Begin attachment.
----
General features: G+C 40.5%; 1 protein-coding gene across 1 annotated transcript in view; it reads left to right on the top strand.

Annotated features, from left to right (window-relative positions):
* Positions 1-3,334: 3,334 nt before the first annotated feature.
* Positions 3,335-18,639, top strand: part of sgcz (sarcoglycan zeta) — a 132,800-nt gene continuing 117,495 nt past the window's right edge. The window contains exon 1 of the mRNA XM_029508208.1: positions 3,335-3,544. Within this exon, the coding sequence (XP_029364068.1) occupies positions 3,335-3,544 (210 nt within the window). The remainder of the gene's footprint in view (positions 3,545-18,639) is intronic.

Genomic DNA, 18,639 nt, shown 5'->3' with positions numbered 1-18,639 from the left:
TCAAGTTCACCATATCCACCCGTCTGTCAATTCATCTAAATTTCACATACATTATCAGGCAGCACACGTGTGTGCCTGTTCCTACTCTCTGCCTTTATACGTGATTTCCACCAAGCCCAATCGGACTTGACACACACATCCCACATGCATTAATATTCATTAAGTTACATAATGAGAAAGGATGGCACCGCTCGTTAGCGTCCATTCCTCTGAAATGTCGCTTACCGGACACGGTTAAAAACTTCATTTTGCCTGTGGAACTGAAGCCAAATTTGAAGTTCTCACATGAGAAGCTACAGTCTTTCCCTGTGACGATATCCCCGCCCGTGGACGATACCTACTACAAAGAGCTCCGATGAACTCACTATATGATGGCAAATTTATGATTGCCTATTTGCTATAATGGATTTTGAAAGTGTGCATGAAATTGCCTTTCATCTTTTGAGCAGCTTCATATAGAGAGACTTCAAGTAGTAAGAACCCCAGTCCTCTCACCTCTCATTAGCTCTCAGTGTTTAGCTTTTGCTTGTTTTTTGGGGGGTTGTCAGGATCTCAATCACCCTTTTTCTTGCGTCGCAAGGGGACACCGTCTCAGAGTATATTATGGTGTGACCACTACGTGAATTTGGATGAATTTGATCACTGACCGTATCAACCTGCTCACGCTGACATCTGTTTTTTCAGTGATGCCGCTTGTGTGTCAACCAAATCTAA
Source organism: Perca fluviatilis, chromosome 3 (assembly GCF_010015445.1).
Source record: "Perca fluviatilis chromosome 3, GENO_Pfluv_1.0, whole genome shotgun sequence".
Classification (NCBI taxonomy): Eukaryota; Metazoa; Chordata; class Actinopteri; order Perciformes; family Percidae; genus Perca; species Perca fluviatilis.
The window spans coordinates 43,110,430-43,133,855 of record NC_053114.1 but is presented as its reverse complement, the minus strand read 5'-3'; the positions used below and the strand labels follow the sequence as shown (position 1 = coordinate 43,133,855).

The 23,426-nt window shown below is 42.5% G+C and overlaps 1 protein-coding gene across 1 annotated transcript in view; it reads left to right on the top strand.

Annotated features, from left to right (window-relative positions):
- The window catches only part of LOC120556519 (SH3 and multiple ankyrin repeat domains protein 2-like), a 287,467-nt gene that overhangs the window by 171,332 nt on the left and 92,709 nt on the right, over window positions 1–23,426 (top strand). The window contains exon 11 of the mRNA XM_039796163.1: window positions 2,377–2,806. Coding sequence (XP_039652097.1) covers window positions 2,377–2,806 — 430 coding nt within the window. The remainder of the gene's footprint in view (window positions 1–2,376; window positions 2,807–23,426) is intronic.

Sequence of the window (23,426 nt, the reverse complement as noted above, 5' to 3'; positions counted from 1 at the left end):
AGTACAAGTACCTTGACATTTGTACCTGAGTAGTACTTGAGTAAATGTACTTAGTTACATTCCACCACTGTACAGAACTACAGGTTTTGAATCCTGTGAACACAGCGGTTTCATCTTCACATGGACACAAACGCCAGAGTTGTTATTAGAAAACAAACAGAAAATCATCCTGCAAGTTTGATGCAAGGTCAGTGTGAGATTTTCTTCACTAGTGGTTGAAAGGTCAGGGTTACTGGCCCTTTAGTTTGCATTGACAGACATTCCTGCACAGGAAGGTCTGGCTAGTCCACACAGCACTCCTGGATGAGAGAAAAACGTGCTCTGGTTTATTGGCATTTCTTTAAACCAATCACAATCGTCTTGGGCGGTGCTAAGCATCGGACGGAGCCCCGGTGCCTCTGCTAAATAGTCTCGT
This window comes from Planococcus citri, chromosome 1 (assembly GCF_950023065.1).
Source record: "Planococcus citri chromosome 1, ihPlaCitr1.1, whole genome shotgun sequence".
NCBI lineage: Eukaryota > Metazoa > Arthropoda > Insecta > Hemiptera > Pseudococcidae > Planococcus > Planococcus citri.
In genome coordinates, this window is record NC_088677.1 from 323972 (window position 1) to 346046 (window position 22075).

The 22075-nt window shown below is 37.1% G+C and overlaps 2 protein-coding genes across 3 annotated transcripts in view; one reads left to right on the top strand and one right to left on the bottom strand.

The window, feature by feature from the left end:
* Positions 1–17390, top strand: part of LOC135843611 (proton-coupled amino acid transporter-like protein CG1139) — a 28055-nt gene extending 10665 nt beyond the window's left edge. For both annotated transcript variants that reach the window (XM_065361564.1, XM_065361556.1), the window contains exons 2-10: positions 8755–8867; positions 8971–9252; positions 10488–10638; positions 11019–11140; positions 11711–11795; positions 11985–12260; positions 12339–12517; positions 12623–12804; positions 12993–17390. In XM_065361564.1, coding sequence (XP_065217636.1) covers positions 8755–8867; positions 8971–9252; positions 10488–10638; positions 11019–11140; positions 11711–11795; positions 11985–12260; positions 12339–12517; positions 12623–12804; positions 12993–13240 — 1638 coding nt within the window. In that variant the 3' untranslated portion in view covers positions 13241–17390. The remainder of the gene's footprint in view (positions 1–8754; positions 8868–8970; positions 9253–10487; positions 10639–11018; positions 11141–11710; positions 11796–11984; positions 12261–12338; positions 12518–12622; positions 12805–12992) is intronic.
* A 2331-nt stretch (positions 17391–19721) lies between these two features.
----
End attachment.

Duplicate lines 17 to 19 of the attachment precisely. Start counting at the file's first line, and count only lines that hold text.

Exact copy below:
Source record: "Planococcus citri chromosome 1, ihPlaCitr1.1, whole genome shotgun sequence".
NCBI lineage: Eukaryota > Metazoa > Arthropoda > Insecta > Hemiptera > Pseudococcidae > Planococcus > Planococcus citri.
In genome coordinates, this window is record NC_088677.1 from 323972 (window position 1) to 346046 (window position 22075).